The holidays are here! If you’re like most Americans, much of your celebration revolves around food. If extra pounds are not on your Christmas list, be a smart cookie and eat accordingly. Leslie Hamilton, a professional leadership coach from Auckland, New Zealand, has developed a diet program called LESS: Lifetime Eating for Slimness and Success. By adopting some of her basic diet tools, you might get through the holidays without carrying extra baggage into the New Year.

Eat the Foods Your Body Loves

When you sit down for that holiday feast with the in-laws, partake of the dishes you love and pass the others by. Start out with very small portions—you can always help yourself to seconds. If yours is a family with an “eat everything on your plate” philosophy, starting small will save you indigestion and pounds later.

“When you eat something you love, it’s usually the first bite that tastes best. By the time you get to the end of a big bowl of ice cream, you probably aren’t even tasting it,” Hamilton says. “Enjoy that first bite and savor it. Chances are that will be enough.”

Another aspect of eating foods your body loves is eating the foods that are good for your body. Fruits, vegetables, whole grain breads and made-from-scratch foods will leave you feeling better after dinner and lighter after the holidays.

Savor Every Bite
First of all, relax…take a deep breath. Leave the chaos of the past few hours of preparation behind. (Perhaps this is why many cultures engage in a prayer before meals.)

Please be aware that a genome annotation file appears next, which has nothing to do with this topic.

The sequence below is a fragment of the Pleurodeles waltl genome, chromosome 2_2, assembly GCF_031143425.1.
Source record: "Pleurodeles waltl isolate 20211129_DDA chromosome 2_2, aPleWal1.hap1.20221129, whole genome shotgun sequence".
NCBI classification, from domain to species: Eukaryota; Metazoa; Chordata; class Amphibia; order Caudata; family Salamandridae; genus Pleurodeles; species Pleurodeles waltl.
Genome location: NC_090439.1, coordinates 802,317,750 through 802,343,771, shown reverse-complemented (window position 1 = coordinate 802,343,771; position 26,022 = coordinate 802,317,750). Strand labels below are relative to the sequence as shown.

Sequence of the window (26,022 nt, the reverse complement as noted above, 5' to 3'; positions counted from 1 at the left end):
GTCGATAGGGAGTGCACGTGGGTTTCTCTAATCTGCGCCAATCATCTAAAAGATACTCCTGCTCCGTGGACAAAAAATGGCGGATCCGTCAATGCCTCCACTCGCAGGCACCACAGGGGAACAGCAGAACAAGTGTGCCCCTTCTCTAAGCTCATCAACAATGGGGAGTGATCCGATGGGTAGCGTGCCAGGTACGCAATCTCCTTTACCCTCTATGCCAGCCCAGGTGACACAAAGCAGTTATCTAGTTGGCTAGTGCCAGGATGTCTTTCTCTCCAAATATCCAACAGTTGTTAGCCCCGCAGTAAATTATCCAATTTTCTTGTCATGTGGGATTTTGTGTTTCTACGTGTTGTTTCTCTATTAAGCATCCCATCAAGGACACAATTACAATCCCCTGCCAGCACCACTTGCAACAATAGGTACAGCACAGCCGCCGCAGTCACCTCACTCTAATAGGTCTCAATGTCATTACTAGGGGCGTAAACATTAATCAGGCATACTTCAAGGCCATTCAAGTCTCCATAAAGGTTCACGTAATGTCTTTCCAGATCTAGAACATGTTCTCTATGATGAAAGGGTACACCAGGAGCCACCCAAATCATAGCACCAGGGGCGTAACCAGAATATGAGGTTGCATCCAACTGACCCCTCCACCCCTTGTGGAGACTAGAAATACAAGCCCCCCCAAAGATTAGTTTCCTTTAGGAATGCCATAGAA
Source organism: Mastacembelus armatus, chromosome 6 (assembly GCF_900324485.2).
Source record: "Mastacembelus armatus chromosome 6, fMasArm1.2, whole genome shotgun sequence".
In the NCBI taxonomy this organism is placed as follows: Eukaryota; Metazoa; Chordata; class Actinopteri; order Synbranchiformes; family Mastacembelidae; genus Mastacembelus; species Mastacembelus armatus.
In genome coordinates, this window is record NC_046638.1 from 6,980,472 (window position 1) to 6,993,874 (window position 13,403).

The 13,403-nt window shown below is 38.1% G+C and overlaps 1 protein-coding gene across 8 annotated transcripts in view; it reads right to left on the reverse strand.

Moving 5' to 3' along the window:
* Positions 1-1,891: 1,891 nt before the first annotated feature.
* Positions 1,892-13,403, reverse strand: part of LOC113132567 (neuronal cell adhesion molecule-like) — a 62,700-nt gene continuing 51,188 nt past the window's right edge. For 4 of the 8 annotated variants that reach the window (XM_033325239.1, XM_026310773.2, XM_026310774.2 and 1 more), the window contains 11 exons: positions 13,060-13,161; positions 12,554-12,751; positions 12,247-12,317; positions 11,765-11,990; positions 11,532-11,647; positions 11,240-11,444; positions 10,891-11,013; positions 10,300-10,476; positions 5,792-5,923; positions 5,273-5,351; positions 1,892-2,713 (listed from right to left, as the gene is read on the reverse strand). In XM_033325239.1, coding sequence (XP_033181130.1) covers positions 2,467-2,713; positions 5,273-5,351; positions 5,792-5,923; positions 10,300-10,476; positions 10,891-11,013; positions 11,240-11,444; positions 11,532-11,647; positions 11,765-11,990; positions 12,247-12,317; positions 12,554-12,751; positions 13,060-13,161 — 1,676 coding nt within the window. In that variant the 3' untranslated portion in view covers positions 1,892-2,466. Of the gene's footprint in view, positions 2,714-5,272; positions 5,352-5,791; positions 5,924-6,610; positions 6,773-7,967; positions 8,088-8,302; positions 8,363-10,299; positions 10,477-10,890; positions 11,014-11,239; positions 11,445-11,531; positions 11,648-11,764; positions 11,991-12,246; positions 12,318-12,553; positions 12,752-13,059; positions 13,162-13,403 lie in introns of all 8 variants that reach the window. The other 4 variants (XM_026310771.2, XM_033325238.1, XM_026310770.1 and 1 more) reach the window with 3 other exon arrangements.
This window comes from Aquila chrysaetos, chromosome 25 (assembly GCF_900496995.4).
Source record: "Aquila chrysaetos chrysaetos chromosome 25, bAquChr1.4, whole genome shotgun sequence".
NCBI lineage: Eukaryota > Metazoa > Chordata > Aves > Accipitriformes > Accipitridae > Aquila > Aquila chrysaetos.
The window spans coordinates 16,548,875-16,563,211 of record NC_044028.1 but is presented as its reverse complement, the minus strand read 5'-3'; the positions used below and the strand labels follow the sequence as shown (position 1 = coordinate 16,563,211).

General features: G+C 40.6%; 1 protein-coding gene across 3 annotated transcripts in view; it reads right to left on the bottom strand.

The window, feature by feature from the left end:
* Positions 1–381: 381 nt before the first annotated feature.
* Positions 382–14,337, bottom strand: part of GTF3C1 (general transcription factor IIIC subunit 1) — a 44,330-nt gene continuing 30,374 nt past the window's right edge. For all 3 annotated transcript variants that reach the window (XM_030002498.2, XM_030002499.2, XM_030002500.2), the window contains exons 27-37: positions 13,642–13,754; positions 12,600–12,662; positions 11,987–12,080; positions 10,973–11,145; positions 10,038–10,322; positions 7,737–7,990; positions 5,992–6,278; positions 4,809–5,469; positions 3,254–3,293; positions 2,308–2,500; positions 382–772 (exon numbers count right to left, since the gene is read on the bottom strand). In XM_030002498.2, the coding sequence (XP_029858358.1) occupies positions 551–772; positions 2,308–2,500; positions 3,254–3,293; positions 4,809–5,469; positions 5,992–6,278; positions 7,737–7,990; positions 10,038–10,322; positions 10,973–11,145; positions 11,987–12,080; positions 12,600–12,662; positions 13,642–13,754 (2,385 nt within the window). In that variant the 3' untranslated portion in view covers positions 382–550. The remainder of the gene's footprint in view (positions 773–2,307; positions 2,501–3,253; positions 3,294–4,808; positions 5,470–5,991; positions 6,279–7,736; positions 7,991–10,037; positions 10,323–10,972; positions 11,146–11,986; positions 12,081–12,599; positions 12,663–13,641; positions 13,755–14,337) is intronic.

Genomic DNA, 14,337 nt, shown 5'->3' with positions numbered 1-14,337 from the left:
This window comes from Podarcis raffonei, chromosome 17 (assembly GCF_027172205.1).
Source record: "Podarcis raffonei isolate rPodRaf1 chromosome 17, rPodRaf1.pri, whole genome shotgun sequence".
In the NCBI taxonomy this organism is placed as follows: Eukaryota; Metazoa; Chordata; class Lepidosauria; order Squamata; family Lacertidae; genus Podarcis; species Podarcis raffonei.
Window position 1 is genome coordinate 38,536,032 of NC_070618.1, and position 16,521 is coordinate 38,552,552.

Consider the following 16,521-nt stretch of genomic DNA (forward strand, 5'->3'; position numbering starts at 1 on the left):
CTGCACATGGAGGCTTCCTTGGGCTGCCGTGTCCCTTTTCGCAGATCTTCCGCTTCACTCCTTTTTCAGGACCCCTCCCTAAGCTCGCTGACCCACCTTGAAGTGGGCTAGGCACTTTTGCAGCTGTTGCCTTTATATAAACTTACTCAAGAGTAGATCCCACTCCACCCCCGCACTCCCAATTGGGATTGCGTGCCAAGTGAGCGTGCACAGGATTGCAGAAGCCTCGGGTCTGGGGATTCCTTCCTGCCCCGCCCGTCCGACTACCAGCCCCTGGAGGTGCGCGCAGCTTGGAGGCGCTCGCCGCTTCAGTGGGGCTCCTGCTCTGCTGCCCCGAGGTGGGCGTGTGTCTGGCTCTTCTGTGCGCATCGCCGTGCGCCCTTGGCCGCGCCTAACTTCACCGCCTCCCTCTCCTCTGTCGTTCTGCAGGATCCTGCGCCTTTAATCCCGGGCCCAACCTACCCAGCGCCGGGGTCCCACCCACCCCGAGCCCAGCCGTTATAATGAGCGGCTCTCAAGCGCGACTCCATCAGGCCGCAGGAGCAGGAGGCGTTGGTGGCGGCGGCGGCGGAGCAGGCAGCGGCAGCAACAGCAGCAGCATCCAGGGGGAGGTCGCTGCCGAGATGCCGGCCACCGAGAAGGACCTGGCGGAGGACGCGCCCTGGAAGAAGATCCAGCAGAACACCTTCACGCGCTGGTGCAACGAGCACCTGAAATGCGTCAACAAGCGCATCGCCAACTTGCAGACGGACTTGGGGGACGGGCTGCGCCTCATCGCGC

When you take that first fork-full of mom’s famous mashed potatoes, enjoy it fully. Tune out the table conversation and concentrate on the texture, flavor and the sensations that accompany chewing, tasting and swallowing. As you learn to enjoy each bite more, you will find that your appetite will crave less. You see, eating is meant to be a sensual experience. When you don’t pay attention to your senses, they are not satisfied and you think you want more food.

Tune In To Your Tummy Gauge
Imagine that your stomach has a gauge on it, like the gas tank in your car. Watch that gauge closely and you will be rewarded with better health! If you are trying to lose weight, a good time to stop eating is when that gauge gets to half full. When your enjoying that holiday feast, go ahead and fill it to full—but then stop. Your stomach is about the size of your fist, so fill your plate accordingly. Of course, it is a very flexible fist, much like a thick skinned balloon, it will expand beyond its normal capacity if you insist on overstuffing it. Conversely, don’t wait till the gauge is on empty before you eat—that leads to impulsive, out of control overeating.

Throw Guilt Out with the Garbage
If all three of your cousins brought green bean casserole and you insisted on trying each one, then so be it. If you couldn’t resist eating one piece of each kind of pie, fine. Don’t dwell. Think about why you gave into these urges so you know how to resist when it’s time to implement that New Year’s resolution. As Hamilton often tells her clients, “There’s no such thing as failure…only feedback.”

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